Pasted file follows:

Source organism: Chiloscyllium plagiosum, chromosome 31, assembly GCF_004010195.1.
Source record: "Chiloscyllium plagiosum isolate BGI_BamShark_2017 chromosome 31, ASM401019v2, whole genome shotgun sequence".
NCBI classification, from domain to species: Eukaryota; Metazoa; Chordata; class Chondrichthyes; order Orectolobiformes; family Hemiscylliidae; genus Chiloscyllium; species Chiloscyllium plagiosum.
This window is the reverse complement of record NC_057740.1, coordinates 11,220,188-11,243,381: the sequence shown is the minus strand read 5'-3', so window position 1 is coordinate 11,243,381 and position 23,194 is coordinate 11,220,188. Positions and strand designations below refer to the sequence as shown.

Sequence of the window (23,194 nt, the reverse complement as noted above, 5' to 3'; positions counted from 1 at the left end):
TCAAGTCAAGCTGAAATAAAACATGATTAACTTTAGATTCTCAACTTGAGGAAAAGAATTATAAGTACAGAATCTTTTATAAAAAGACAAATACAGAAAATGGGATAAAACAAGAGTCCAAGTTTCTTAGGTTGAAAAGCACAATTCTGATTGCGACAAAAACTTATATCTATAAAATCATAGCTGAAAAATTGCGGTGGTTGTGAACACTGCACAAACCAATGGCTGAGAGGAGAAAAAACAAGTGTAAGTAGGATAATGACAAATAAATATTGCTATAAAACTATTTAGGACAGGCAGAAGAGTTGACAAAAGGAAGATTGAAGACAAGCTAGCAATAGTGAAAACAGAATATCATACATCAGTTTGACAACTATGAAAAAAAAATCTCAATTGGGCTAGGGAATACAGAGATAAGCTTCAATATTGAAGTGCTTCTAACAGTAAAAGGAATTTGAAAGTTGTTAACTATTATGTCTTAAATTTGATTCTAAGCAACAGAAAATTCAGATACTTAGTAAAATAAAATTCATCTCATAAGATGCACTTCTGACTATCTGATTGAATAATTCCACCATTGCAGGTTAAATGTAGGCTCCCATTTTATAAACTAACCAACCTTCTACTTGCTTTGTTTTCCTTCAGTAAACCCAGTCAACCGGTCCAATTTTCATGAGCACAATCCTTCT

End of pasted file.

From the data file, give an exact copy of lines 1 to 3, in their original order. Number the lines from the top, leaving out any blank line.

Source organism: Chiloscyllium plagiosum, chromosome 31, assembly GCF_004010195.1.
Source record: "Chiloscyllium plagiosum isolate BGI_BamShark_2017 chromosome 31, ASM401019v2, whole genome shotgun sequence".
NCBI classification, from domain to species: Eukaryota; Metazoa; Chordata; class Chondrichthyes; order Orectolobiformes; family Hemiscylliidae; genus Chiloscyllium; species Chiloscyllium plagiosum.